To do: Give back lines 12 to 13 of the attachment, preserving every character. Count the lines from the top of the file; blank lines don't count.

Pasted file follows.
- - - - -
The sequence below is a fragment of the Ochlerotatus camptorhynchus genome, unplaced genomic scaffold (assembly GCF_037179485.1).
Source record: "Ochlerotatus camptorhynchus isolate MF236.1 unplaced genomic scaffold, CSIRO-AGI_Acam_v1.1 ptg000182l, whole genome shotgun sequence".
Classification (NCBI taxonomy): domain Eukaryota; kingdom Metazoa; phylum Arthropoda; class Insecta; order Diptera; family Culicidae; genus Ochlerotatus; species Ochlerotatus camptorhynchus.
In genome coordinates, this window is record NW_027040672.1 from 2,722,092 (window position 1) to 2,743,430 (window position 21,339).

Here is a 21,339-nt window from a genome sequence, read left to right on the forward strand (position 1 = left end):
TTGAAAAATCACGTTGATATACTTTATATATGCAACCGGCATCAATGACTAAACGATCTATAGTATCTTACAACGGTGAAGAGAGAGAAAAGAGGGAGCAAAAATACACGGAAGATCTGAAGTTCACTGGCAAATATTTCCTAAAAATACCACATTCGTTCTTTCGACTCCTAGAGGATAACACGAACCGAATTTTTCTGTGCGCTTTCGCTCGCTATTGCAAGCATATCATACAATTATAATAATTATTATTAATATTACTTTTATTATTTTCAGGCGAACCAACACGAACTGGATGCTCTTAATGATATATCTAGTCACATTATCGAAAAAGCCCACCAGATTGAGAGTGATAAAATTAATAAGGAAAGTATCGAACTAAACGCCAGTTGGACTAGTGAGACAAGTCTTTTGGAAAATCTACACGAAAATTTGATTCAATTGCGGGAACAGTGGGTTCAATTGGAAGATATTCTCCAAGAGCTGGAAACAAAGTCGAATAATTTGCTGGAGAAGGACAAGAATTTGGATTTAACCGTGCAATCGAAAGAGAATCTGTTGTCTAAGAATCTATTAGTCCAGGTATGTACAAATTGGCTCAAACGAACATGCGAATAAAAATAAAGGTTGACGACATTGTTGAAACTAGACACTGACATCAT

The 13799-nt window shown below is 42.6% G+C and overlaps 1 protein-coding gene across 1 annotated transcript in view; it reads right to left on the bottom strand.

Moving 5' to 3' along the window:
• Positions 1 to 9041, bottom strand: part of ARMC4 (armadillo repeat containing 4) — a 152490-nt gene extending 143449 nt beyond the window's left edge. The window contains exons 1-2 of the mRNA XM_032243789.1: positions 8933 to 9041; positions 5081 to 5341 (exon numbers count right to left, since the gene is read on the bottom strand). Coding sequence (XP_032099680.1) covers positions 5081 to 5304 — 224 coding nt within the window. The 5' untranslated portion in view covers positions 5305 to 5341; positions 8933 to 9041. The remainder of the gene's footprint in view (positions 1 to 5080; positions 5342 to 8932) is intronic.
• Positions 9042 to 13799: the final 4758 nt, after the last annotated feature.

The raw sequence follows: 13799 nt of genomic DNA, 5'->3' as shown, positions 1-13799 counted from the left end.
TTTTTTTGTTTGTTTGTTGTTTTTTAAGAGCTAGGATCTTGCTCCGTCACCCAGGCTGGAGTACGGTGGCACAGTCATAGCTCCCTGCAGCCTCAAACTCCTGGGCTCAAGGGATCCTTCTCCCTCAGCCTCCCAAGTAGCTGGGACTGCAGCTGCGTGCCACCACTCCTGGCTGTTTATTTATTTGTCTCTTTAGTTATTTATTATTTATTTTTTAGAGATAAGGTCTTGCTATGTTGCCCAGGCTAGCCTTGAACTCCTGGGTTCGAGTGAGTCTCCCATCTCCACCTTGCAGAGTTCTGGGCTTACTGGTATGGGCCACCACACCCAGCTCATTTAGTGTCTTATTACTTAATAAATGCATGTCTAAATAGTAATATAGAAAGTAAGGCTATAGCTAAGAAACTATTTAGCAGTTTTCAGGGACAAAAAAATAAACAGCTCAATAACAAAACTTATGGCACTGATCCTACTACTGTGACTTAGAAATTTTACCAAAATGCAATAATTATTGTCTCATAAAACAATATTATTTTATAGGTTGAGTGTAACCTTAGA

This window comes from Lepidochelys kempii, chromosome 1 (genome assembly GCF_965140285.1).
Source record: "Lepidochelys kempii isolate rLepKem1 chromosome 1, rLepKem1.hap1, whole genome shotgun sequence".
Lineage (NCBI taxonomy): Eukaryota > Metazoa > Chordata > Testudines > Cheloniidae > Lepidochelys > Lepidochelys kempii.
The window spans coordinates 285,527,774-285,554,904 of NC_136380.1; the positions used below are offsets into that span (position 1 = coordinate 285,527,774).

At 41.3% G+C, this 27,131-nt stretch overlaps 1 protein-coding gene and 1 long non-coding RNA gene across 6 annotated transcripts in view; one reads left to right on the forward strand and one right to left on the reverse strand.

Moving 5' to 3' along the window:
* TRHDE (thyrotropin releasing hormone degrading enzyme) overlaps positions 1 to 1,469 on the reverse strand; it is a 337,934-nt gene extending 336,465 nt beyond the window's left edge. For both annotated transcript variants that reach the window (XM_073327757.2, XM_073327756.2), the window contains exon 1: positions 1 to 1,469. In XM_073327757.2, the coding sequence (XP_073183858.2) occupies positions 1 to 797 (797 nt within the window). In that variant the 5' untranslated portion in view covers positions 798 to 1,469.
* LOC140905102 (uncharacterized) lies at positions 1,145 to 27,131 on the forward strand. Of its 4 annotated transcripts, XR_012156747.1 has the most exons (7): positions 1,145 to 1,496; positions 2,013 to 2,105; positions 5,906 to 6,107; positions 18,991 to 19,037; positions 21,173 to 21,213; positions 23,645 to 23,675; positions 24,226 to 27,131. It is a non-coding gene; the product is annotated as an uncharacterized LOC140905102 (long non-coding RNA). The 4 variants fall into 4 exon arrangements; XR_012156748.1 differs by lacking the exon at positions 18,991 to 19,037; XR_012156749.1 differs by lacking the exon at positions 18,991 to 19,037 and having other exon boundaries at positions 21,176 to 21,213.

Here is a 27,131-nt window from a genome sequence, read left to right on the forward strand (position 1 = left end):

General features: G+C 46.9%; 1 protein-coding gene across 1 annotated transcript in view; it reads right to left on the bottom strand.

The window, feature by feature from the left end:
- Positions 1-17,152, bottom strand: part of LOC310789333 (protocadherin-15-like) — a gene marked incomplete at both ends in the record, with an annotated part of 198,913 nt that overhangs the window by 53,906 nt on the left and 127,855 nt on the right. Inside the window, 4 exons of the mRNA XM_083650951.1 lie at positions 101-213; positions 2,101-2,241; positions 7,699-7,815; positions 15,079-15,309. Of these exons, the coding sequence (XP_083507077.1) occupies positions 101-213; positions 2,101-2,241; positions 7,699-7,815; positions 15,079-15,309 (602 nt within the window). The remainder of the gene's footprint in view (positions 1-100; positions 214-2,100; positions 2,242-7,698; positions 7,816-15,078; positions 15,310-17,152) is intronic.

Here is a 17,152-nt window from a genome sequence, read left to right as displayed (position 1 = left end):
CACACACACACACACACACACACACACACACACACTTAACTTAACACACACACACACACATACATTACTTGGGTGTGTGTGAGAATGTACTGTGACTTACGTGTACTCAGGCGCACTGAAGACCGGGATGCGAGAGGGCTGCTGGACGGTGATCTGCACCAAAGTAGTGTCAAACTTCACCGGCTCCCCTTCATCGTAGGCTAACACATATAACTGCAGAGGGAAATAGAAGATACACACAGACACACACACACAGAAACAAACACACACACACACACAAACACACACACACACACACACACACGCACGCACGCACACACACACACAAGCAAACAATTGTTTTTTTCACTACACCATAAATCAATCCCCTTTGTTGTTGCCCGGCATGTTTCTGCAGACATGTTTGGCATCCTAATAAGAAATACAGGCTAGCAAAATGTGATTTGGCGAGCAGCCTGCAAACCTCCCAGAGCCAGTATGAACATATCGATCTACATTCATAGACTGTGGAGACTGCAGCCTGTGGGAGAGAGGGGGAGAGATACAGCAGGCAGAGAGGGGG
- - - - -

TTTTTTTGTTTGTTTGTTGTTTTTTAAGAGCTAGGATCTTGCTCCGTCACCCAGGCTGGAGTACGGTGGCACAGTCATAGCTCCCTGCAGCCTCAAACTCCTGGGCTCAAGGGATCCTTCTCCCTCAGCCTCCCAAGTAGCTGGGACTGCAGCTGCGTGCCACCACTCCTGGCTGTTTATTTATTTGTCTCTTTAGTTATTTATTATTTATTTTTTAGAGATAAGGTCTTGCTATGTTGCCCAGGCTAGCCTTGAACTCCTGGGTTCGAGTGAGTCTCCCATCTCCACCTTGCAGAGTTCTGGGCTTACTGGTATGGGCCACCACACCCAGCTCATTTAGTGTCTTATTACTTAATAAATGCATGTCTAAATAGTAATATAGAAAGTAAGGCTATAGCTAAGAAACTATTTAGCAGTTTTCAGGGACAAAAAAATAAACAGCTCAATAACAAAACTTATGGCACTGATCCTACTACTGTGACTTAGAAATTTTACCAAAATGCAATAATTATTGTCTCATAAAACAATATTATTTTATAGGTTGAGTGTAACCTTAGA

This window comes from Lepidochelys kempii, chromosome 1 (genome assembly GCF_965140285.1).